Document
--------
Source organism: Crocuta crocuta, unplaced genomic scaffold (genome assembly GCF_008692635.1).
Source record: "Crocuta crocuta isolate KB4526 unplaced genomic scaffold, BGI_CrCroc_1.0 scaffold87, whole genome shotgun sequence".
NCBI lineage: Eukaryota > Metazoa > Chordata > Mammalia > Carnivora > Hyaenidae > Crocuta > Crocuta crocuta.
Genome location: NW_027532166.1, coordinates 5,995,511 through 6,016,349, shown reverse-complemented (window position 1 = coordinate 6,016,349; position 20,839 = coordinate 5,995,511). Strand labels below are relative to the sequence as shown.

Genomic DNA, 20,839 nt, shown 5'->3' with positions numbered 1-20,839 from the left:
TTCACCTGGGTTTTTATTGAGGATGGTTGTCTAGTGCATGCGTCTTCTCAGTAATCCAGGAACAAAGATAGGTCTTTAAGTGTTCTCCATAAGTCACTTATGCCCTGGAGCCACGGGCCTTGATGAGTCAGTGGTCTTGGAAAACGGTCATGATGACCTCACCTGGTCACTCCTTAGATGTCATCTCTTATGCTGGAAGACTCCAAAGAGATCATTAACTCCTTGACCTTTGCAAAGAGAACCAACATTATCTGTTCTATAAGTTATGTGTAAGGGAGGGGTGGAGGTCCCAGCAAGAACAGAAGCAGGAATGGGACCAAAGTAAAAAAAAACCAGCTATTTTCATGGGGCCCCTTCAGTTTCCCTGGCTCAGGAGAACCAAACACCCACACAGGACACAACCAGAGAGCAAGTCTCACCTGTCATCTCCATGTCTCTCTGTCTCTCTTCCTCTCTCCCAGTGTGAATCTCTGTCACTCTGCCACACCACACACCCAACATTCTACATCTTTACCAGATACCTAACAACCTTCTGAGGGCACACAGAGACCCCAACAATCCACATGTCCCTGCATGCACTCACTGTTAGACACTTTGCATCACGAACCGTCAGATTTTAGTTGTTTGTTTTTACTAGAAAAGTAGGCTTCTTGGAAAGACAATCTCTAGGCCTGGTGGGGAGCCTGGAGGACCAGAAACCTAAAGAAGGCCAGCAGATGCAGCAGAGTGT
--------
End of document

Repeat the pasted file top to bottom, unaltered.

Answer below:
Source organism: Crocuta crocuta, unplaced genomic scaffold (genome assembly GCF_008692635.1).
Source record: "Crocuta crocuta isolate KB4526 unplaced genomic scaffold, BGI_CrCroc_1.0 scaffold87, whole genome shotgun sequence".
NCBI lineage: Eukaryota > Metazoa > Chordata > Mammalia > Carnivora > Hyaenidae > Crocuta > Crocuta crocuta.
Genome location: NW_027532166.1, coordinates 5,995,511 through 6,016,349, shown reverse-complemented (window position 1 = coordinate 6,016,349; position 20,839 = coordinate 5,995,511). Strand labels below are relative to the sequence as shown.

Genomic DNA, 20,839 nt, shown 5'->3' with positions numbered 1-20,839 from the left:
TTCACCTGGGTTTTTATTGAGGATGGTTGTCTAGTGCATGCGTCTTCTCAGTAATCCAGGAACAAAGATAGGTCTTTAAGTGTTCTCCATAAGTCACTTATGCCCTGGAGCCACGGGCCTTGATGAGTCAGTGGTCTTGGAAAACGGTCATGATGACCTCACCTGGTCACTCCTTAGATGTCATCTCTTATGCTGGAAGACTCCAAAGAGATCATTAACTCCTTGACCTTTGCAAAGAGAACCAACATTATCTGTTCTATAAGTTATGTGTAAGGGAGGGGTGGAGGTCCCAGCAAGAACAGAAGCAGGAATGGGACCAAAGTAAAAAAAAACCAGCTATTTTCATGGGGCCCCTTCAGTTTCCCTGGCTCAGGAGAACCAAACACCCACACAGGACACAACCAGAGAGCAAGTCTCACCTGTCATCTCCATGTCTCTCTGTCTCTCTTCCTCTCTCCCAGTGTGAATCTCTGTCACTCTGCCACACCACACACCCAACATTCTACATCTTTACCAGATACCTAACAACCTTCTGAGGGCACACAGAGACCCCAACAATCCACATGTCCCTGCATGCACTCACTGTTAGACACTTTGCATCACGAACCGTCAGATTTTAGTTGTTTGTTTTTACTAGAAAAGTAGGCTTCTTGGAAAGACAATCTCTAGGCCTGGTGGGGAGCCTGGAGGACCAGAAACCTAAAGAAGGCCAGCAGATGCAGCAGAGTGT